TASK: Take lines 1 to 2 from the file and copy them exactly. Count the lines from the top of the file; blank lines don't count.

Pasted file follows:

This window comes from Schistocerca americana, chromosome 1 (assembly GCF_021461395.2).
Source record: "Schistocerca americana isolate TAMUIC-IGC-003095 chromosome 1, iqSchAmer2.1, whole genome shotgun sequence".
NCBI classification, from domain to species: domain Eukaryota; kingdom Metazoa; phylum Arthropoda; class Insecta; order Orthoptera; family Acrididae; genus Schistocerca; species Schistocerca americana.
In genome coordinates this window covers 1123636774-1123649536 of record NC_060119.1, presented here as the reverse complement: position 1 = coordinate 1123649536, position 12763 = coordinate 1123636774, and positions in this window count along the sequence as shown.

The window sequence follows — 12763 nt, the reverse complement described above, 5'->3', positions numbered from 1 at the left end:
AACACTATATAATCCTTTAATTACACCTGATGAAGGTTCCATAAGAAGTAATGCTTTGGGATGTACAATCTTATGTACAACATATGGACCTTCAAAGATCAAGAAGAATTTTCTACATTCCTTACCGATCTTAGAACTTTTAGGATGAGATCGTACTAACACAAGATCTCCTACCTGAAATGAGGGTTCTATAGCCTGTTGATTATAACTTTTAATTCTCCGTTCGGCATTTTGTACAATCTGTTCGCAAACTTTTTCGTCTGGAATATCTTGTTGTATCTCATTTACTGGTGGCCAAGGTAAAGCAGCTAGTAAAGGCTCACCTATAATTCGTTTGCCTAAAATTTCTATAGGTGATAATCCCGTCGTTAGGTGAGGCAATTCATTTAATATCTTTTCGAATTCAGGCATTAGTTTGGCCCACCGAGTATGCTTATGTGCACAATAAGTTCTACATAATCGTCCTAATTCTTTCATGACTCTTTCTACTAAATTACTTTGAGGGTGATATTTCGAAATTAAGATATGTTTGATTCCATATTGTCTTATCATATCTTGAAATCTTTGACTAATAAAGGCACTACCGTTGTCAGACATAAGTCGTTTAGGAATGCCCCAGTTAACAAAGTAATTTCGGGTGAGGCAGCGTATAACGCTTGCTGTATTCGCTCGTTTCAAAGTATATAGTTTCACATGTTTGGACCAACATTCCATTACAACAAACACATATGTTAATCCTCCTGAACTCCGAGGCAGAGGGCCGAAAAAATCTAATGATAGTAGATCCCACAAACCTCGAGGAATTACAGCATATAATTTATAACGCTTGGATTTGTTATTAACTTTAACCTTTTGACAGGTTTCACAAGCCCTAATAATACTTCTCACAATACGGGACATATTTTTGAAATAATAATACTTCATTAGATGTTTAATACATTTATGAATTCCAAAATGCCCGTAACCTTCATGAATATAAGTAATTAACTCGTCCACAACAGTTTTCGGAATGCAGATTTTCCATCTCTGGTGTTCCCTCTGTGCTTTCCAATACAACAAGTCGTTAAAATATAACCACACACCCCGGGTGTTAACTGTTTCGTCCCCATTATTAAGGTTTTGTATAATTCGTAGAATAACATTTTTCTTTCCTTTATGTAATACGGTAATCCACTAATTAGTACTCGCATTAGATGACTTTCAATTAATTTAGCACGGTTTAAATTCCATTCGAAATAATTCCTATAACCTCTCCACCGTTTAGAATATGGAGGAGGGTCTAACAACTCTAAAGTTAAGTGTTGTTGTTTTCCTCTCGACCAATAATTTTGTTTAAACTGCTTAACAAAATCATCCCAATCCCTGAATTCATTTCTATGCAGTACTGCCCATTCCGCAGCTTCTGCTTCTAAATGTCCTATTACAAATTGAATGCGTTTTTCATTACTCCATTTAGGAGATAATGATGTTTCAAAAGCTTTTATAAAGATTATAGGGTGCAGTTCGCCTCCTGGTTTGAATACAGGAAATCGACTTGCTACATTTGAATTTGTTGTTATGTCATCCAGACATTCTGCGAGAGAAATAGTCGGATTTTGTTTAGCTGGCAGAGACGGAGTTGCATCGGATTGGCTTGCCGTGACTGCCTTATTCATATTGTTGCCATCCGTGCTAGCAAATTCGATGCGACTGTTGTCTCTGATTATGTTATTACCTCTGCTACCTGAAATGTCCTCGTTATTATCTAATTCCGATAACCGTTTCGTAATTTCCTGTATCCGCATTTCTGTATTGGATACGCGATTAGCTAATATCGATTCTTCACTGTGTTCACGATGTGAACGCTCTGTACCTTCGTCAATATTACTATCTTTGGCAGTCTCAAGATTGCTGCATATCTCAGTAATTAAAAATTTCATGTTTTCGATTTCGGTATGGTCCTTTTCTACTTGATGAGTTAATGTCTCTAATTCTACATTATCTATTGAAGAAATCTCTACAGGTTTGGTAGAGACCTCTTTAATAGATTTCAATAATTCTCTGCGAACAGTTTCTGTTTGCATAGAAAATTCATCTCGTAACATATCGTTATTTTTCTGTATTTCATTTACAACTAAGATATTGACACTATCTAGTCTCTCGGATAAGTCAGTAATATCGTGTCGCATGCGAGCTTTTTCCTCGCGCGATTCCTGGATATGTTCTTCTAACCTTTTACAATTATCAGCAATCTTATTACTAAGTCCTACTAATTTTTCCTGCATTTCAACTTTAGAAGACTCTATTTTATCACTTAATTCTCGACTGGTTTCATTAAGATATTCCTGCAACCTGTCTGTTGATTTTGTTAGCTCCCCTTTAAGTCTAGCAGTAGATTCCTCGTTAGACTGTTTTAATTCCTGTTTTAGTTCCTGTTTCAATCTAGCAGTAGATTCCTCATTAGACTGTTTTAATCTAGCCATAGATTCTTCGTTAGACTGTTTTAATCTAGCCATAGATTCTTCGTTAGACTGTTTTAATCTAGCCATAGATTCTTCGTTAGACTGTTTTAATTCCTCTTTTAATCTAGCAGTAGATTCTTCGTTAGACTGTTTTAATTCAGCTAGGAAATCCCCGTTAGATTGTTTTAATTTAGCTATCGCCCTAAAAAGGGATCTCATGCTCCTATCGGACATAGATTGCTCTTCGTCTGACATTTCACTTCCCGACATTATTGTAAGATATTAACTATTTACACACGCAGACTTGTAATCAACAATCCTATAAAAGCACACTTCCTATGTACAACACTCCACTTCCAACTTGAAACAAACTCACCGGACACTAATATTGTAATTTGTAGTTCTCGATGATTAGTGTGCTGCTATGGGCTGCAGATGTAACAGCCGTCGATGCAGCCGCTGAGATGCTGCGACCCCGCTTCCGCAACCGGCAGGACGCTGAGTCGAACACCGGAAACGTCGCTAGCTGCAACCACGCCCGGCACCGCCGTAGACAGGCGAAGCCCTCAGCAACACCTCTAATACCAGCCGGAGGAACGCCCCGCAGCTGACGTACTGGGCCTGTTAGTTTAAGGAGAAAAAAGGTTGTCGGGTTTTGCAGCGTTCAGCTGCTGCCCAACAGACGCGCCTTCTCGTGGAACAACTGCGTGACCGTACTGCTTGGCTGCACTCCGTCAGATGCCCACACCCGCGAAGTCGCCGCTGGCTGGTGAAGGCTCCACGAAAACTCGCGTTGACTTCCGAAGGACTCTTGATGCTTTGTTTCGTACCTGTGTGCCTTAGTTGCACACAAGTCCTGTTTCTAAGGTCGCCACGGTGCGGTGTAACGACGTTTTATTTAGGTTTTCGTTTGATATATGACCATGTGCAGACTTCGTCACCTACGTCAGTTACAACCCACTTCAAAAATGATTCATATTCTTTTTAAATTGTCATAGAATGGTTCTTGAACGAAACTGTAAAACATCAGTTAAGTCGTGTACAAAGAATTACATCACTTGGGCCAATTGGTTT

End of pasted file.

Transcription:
This window comes from Schistocerca americana, chromosome 1 (assembly GCF_021461395.2).
Source record: "Schistocerca americana isolate TAMUIC-IGC-003095 chromosome 1, iqSchAmer2.1, whole genome shotgun sequence".